British applicants for an Irish passport face 60 day wait

Record 112,000 applications for an Irish passport ahead of original Brexit deadline

The passport office has dealt with the rise in demand by hiring 60 new full time staff.

The passport office has dealt with the rise in demand by hiring 60 new full time staff.


First-time applicants for Irish passports coming from Britain face a wait of 60 working days for their document to arrive, while Northern Irish applicants are waiting 30 working days, according to the Department of Foreign Affairs.

Applications continue to soar with a record high of 112,000 people applying for a passport in March 2019 ahead of the original Brexit deadline. This followed 100,400 applications in January 2019 and 100,500 applications in February.

Online applicants currently wait 10 working days for their new passport while passport express users receive the booklet within 15-20 working days. However, first time Northern Irish applicants face a wait of 30 working days with renewals arriving within 15 working days. First-time British applications through the Irish embassy in London are waiting six times longer than Irish online applicants while renewals through London take 20 days, according to the Passport office.

Highest number ever

More than 862,000 passports and identity cards were issued in 2018, the highest number ever issued in a single year and significantly higher than the 779,000 passports issued in 2017 and 733,000 in 2016.

Brexit has fuelled a rise in applications from Northern Ireland with 58,000 applications so far year. Last year, a total of 84,855 applications came from Northern Ireland, up from 81,752 in 2017.

More than half of Northern Irish applications in the first three months of 2019 - 29,805 - came from first-timers. The number of first time applicants from the North jumped in 2017, rising from 30,760 the previous year to 41,909 by the end of 2017. First time applications increased further in 2018 to 42,547.

Applications from England, Scotland and Wales also continue to rise with 41,000 between January and the end of March 2019 and half coming from first timers. 98,544 British applications were made in 2018, up 22 per cent on numbers in 2017. It is estimated that one in six people in Britain could be entitled to claim Irish citizenship.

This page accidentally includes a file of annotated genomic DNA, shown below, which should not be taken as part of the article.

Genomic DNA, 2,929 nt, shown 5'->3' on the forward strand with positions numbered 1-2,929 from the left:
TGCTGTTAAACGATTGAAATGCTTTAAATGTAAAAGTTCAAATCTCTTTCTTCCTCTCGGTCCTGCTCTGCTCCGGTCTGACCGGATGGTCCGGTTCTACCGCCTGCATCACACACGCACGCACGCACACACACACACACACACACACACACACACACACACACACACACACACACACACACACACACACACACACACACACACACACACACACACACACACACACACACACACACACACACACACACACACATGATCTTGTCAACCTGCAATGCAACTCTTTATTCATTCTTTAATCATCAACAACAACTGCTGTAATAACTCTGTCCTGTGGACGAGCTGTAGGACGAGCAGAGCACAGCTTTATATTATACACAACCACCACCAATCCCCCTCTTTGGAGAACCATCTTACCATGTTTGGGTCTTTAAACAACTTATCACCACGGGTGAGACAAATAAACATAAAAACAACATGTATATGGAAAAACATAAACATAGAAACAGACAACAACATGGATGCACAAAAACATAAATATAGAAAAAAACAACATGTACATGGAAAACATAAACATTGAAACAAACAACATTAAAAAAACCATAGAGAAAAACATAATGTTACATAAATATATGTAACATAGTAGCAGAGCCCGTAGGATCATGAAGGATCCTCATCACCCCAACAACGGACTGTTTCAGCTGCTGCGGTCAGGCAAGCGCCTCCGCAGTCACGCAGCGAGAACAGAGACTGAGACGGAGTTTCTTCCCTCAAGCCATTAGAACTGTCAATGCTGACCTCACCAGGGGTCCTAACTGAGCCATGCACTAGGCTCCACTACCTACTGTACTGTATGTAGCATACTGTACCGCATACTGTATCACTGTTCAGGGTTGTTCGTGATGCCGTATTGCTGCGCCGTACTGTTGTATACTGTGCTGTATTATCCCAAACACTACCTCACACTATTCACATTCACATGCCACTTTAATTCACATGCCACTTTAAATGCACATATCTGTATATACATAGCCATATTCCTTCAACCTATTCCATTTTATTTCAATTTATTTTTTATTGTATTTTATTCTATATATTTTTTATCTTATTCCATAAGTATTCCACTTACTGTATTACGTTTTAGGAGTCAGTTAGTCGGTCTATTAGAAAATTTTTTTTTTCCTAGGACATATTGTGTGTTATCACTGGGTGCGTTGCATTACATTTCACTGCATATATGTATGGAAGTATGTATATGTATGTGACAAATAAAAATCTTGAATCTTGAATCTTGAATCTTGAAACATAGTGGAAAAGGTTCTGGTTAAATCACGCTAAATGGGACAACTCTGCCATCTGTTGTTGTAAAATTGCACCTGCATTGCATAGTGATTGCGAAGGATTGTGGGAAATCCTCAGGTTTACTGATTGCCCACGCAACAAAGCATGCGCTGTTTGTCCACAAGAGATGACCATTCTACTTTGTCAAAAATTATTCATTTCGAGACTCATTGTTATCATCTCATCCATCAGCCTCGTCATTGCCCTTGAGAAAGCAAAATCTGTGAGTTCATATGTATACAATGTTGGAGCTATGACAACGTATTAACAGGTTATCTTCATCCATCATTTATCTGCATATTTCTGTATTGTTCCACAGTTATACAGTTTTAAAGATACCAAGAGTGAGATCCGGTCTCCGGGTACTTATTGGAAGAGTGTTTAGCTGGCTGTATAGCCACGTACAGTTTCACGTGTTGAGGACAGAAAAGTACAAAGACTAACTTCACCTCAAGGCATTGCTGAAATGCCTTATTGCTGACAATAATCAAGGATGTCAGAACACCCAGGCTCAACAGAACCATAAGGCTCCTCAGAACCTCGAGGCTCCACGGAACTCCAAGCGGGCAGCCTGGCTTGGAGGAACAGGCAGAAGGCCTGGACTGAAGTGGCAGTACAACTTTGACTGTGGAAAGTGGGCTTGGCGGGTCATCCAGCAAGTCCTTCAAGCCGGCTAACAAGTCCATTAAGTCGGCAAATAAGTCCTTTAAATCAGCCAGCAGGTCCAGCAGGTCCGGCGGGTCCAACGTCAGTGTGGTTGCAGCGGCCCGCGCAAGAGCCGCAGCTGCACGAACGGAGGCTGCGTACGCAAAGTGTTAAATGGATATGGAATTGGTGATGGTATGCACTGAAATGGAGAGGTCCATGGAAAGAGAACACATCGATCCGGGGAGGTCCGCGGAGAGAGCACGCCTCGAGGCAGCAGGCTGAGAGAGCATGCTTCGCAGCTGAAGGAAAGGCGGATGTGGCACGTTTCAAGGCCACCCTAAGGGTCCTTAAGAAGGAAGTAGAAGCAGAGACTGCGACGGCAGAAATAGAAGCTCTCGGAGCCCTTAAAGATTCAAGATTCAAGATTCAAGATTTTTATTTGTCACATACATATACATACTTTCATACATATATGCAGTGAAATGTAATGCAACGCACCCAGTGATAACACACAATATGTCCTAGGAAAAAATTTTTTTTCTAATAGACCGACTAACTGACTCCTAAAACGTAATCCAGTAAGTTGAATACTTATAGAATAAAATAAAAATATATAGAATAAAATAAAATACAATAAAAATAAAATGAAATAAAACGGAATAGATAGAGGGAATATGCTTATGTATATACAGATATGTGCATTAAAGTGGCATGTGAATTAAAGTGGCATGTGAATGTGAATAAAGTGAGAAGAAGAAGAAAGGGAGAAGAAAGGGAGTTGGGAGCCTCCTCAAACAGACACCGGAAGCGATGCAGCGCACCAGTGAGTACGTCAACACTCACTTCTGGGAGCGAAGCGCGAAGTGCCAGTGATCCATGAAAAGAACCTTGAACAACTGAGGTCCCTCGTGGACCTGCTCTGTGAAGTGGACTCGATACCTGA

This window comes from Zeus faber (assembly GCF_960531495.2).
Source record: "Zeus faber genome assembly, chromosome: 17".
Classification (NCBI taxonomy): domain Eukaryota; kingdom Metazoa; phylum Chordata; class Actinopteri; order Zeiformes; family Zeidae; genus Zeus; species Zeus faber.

The Irish passport is considered the world’s sixth most prized, according to the Henley Passport Index, because it offers visa-free travel to 184 countries around the globe. Under Ireland’s rules, foreigners can apply for citizenship if a grandparent was born in Ireland; or if one of their parents was an Irish citizen at the time of the applicant’s birth, even though they were not born in Ireland.


While the Department of Foreign Affairs says the rise in applications has been caused by a number of factors, including an increase in the number of Irish people going on foreign holidays, a significant percentage of the rise in applications is explained by Irish emigrants seeking passports for their children. The media debate around passports has also served as a reminder for many to re-apply for their document.

Passport officials fielded 4,500 phone calls and 1,500 web interactions from members of the public in the four weeks leading up to the March 29th deadline which has now been extended to October 31st.

The passport office has dealt with the rise in demand by hiring 60 new full time staff so far this year in addition to the 363 already working within the department. The passport service is also set to recruit more than 230 temporary clerical officers this year to assist with the large volume of applications and queries. However, the passport division of the Irish embassy in London warned earlier this year that it was “stretched and working under pressue” without “sufficient” staff numbers.